U.S. Needs Better Evaluation, More Transparency For Foreign Assistance

“As the importance of [America’s] foreign assistance has grown, so has the number of mechanisms to dispense it,” Sen. Dick Lugar (R-Ind.) and David Beckmann, president of Bread for the World and co-chair of the Modernizing Foreign Assistance Network, write in the Huffington Post’s “Politics” blog. The authors note that “more than 24 different agencies play some role in our development and assistance efforts,” including USAID, PEPFAR, and the Department of Defense. They continue, “Policymakers have for some time recognized that we need to bring better strategic guidance and coordination to this system,” adding, “In particular, we need a better way to monitor and evaluate these programs to make sure they are working well and fulfilling their policy goals.”

Blog Interviews Medical Researcher About Proposed Blueprint For AIDS-Free Generation

The Center for Global Health Policy’s “Science Speaks” blog interviews Kenneth Mayer, founding medical research director of Fenway Health, as part of its “Blueprint” series, which examines issues surrounding the creation of a blueprint for an AIDS-free generation commissioned by Secretary of State Hillary Clinton in July. In the interview, Mayer discusses what he thinks should be key elements of the blueprint, highlights interventions he feels are critical components of combination prevention, and comments on the role research should play in the blueprint, among other topics (Barton, 10/9).

Letters To U.S. Global AIDS Coordinator Address Global AIDS Blueprint

The Center for Global Health Policy’s “Science Speaks” blog reports on a letter [.pdf] sent by 12 organizations and institutions to U.S. Global AIDS Coordinator Ambassador Eric Goosby, detailing the ways a U.S. global AIDS blueprint, proposed by Secretary of State Hillary Clinton during the XIX International AIDS Conference in July, can address the concerns of key populations, such as injection drug users and men who have sex with men. The letter is signed by representatives of Johns Hopkins University, amfAR: The Foundation for AIDS Research, the Open Society Foundations, ACT V: The End of AIDS, and others, the blog notes and discusses the letter in detail (Barton, 10/8). The PSI “Impact” blog summarizes a different letter sent by the Global AIDS Policy Partnership (GAPP), comprising 27 organizations, to Goosby addressing the blueprint. According to the blog, “We believe ‘[t]he Blueprint should be designed to leverage greater global leadership and guide U.S. interaction with the Global Fund to Fight AIDS, Tuberculosis and Malaria and other multilateral and international stakeholders'” (10/2).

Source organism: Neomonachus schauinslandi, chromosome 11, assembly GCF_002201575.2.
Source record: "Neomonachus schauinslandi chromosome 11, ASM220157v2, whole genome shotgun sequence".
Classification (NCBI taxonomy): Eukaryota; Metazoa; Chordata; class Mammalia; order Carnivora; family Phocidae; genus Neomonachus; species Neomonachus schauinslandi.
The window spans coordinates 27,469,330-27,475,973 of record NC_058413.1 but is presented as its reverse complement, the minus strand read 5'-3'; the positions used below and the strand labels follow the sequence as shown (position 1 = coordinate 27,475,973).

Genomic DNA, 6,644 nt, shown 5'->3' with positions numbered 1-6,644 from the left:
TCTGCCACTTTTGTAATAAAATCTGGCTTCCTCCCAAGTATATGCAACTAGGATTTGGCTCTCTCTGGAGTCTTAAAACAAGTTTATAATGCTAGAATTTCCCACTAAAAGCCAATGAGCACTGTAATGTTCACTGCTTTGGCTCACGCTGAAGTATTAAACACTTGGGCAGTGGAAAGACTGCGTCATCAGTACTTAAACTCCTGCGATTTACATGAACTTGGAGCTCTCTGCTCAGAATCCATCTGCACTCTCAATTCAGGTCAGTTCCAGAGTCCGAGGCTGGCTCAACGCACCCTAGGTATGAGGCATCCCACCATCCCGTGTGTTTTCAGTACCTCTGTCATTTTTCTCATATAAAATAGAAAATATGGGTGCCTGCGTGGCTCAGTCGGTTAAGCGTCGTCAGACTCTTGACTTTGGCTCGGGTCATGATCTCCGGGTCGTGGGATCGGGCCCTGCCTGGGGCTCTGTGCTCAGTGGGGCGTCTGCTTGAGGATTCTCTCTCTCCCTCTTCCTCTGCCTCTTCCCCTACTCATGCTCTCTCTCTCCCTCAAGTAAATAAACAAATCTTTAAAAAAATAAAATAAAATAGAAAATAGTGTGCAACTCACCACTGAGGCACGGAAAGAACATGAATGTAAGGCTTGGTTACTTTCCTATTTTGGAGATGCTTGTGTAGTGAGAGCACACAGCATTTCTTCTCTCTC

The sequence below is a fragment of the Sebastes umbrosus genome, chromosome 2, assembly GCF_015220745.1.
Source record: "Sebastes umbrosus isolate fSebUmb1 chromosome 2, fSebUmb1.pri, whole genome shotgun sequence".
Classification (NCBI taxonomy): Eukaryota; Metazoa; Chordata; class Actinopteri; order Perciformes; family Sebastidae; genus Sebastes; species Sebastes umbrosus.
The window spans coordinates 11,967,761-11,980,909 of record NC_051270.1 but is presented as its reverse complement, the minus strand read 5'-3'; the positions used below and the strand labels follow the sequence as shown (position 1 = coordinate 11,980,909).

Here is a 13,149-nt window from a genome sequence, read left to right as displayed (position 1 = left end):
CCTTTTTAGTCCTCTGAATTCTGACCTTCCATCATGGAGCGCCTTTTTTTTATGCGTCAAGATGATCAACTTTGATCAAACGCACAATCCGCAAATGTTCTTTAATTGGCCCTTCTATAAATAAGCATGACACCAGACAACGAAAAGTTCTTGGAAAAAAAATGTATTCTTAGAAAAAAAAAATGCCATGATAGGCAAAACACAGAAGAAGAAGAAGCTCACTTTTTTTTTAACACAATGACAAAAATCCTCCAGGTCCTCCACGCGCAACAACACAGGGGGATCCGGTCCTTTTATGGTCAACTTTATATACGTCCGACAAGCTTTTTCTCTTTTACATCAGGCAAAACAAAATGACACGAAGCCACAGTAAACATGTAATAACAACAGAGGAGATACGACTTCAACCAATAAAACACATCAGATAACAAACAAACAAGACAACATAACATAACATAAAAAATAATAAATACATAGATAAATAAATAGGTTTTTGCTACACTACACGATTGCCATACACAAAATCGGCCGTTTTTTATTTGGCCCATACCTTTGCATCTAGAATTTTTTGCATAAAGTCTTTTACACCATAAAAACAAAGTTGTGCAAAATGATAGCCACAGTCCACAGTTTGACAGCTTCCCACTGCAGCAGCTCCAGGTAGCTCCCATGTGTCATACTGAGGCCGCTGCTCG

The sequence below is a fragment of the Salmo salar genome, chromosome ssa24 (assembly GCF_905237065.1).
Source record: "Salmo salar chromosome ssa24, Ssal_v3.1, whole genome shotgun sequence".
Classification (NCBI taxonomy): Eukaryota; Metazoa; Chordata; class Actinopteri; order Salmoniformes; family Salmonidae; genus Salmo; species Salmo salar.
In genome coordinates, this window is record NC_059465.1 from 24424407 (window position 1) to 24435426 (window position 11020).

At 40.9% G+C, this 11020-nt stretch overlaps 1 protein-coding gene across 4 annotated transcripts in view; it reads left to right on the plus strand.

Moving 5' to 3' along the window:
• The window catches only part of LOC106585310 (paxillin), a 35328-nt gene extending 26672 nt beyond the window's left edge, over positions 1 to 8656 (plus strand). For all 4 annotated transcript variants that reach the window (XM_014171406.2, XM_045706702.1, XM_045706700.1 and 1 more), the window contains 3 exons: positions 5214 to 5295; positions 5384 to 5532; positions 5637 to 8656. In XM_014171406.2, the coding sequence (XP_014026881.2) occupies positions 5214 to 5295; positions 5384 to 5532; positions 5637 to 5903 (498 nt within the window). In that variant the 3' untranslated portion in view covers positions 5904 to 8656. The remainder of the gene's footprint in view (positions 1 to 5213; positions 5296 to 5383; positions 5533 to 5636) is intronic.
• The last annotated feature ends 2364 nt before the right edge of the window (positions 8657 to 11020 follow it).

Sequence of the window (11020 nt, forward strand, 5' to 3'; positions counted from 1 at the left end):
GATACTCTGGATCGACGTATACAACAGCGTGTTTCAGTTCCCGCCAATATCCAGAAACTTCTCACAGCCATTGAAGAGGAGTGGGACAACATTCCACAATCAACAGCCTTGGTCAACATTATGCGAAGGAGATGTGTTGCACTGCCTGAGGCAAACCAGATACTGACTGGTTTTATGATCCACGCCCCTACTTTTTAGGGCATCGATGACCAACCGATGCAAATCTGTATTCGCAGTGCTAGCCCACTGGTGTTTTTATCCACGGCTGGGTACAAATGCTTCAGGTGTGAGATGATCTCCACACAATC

GlobalPost Blog Examines Issue Of HIV/AIDS In U.S. Presidential Election

GlobalPost’s “Global Pulse” blog examines the issue of HIV/AIDS in the presidential election, writing, “This campaign season, the fight against HIV/AIDS has been absent from the press materials released by both President [Barack] Obama and [Republican presidential nominee Gov. Mitt] Romney — as well as from the conversation.” The blog provides examples of Obama’s actions addressing HIV domestically and abroad and summarizes remarks on the epidemic made by Romney during the campaign. The blog includes quotes from several experts and officials (Judem, 10/8).

FDA Task Force To Examine Solutions To Improve, Speed Antibiotic Research

“One of the most urgent global public health problems is the increasing capability of bacteria to resist antibiotic drugs,” a Washington Post editorial states. “The specter of a world without effective antibiotics has been looming for years, but recent evidence suggests that the superbugs are evolving ever faster,” the editorial continues. “Meanwhile, the pipeline of new antibiotics is running dry, leaving some patients with no effective treatment for life-threatening disease,” it adds.